TV/Video Distributors: Squeezed, Or Looking To Squeeze Viewers?

Pity the poor cable operator, satellite distributor or telco video provider. Everyone loves their programming, but not so much their actual distribution services.

Many of the distributors have complained about the high wholesale price of sports networks, arguing that only a small number of viewers actually want the programming. Now, the distributors are getting squeezed by broadcast networks for higher retransmission fees. Can they use the same song-and-dance? Nope.

Reports suggest that CBS wants close to $2 a subscriber per month from Time Warner Cable, and probably from other multichannel video program distributors.  This would be less than half the price of ESPN, which is getting just north of $5, but double what’s paid for TBS, USA and other high-cable rated networks, which get to around $1.

Steve Burke, president/chief executive officer of NBCUniversal also wants to close the gap for NBC.



All this could mean further problems for distributors down the line in terms of programming costs. Will they be squeezed to give up some of their business to cheaper over-the-top services?  Or will more viewership will go to the likes of Netflix or Amazon Prime?

Multichannel video program distributors have been weary of the possible loss of more cord-shaving, cost-costing customers, with many instituting lower-cost TV options. Comcast has one for $10 a month; Cox last month started one for around $40. Will that cannibalize things?

Where does all this lead? When network blackouts occur, consumers can complain specifically about the brands they miss, such as the NFL,  “Modern Family,” “The Voice” or “American Idol.”  They don’t complain about missing Time Warner, DirecTV, or Comcast.

In this regard, many analysts believe multichannel video program distributors will always lose the public relations war. After a while, you wonder what new tact they can take -- even as they continue to drip video subscribers, which is somewhat compensated by continued growth in broadband and voice business (for cable operators, anyway).

While negotiating with CBS, one Time Warner executive mused that consumers could consider temporarily taking on the renegade Internet-delivered service Aereo for their CBS fix.

Fight or flight? Controlling the broadband or other media pipes might lead some to find another business model -- or another point of attack.

3 comments about "TV/Video Distributors: Squeezed, Or Looking To Squeeze Viewers?".
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  1. Bill Carter from Starlink, August 2, 2013 at 4:03 p.m.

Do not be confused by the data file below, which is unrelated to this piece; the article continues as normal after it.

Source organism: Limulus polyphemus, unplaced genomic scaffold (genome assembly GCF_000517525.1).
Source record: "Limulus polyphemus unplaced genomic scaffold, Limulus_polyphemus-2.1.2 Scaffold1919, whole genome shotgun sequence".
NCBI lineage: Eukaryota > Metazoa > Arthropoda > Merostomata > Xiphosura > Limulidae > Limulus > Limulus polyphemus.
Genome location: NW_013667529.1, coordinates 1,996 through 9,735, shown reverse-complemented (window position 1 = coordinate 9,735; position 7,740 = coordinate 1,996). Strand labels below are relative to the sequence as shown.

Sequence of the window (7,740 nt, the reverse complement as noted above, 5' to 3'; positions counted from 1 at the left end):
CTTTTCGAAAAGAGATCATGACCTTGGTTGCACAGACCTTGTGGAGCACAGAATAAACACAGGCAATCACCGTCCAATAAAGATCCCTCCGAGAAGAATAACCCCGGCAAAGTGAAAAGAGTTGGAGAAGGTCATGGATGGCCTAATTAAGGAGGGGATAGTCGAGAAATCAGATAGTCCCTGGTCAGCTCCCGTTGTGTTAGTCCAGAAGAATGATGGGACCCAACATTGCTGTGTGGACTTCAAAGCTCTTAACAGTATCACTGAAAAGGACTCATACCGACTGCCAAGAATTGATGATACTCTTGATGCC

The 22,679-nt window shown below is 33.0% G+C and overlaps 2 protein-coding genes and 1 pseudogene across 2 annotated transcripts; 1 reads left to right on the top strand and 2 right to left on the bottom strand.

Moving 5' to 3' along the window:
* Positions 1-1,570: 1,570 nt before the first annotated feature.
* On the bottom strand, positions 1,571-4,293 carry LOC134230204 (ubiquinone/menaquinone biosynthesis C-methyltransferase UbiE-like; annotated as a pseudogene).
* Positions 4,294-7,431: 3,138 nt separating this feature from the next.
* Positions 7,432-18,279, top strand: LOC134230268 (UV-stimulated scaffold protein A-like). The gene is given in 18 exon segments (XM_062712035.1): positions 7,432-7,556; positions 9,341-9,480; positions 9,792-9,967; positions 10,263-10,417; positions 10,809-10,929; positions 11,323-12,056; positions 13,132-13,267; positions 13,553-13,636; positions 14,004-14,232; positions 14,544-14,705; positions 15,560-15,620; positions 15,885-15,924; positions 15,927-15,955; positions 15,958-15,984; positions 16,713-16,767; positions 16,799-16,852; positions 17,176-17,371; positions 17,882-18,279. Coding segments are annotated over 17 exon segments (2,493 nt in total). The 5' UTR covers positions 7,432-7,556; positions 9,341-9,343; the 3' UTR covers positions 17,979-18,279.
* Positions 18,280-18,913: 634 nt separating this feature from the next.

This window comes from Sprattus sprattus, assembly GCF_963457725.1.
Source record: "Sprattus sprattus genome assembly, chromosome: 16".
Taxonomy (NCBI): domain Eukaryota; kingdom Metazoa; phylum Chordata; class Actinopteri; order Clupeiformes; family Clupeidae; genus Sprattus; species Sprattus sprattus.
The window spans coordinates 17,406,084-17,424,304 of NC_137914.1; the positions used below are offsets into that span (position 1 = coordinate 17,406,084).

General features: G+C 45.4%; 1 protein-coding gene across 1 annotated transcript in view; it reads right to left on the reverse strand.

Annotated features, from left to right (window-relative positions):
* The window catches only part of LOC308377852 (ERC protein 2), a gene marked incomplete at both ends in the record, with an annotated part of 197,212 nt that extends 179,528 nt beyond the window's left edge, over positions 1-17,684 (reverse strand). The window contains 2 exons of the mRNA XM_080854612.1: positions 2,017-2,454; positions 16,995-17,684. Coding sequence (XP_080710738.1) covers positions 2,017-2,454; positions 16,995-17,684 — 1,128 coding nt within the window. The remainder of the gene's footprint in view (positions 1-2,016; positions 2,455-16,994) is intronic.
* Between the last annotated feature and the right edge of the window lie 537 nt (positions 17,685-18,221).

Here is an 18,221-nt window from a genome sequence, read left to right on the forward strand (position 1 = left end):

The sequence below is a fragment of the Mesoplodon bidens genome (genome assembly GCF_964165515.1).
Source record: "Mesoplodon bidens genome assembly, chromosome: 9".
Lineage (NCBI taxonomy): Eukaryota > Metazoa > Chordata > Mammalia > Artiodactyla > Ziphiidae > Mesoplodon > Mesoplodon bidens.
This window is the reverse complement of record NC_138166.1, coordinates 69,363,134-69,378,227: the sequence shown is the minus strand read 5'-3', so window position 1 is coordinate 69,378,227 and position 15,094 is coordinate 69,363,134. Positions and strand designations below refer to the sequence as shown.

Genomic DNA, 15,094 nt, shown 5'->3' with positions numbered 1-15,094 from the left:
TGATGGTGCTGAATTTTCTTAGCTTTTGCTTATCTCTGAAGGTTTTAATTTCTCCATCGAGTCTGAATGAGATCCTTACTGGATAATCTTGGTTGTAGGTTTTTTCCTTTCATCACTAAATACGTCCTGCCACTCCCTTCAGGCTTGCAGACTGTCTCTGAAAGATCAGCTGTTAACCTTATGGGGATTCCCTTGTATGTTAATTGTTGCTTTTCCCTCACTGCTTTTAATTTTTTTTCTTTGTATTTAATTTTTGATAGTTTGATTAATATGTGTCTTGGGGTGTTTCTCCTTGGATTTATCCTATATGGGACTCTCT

This is a good article, but I'd like to add as a past president of a TV station group. It's hard to fathom the cable guys gripe . My stations that were Fox networks received 25 cents per month per subscriber (that is changing now)no matter what the size of the market. Cable was charging the subscriber 1.25 per month for each network station. That made them one buck per sub. Stations are now getting more like $1.00 but the cable still adds in their buck. The disparity that some miss is that sports is the culprit. The most watched cable show outside of sports is wrestling.
    90 of the top 100 shows on Television last month were on broadcast. Broadcast brings them the daily numbers no one else does. Granted, sports get bigger numbers when they are on, but that is less than 5% of the annual broadcast
    days. I sympathize with cable that they are trapped with too many religious, channels and others they are blackmailed with, to carry such as the "Storage Wars' and such.. I understand too that a la carte is the answer but that does away with diversity and an even bigger dilemma for cable. to rectify. It can be fixed but not without a lot of kicking and screaming. I was a broadcaster for sixty years and happy that there are others to now solve it, without my help.
    the other Bill Carter

  2. Edmund Singleton from Winstion Communications, August 3, 2013 at 6:38 a.m.

    Hey, DirecTV I want my $5.00 a month for some sport package that I do not want and will never watch...

  3. Jeff Pugel from Essex Digital Platform, August 5, 2013 at 11:38 p.m.

    In these increasingly common squabbles between the networks and the cable companies its the viewers (and bill payers) who are being forgotten about. Unfortunately however the negotiations end, it's the consumers that will literally be footing the bill.

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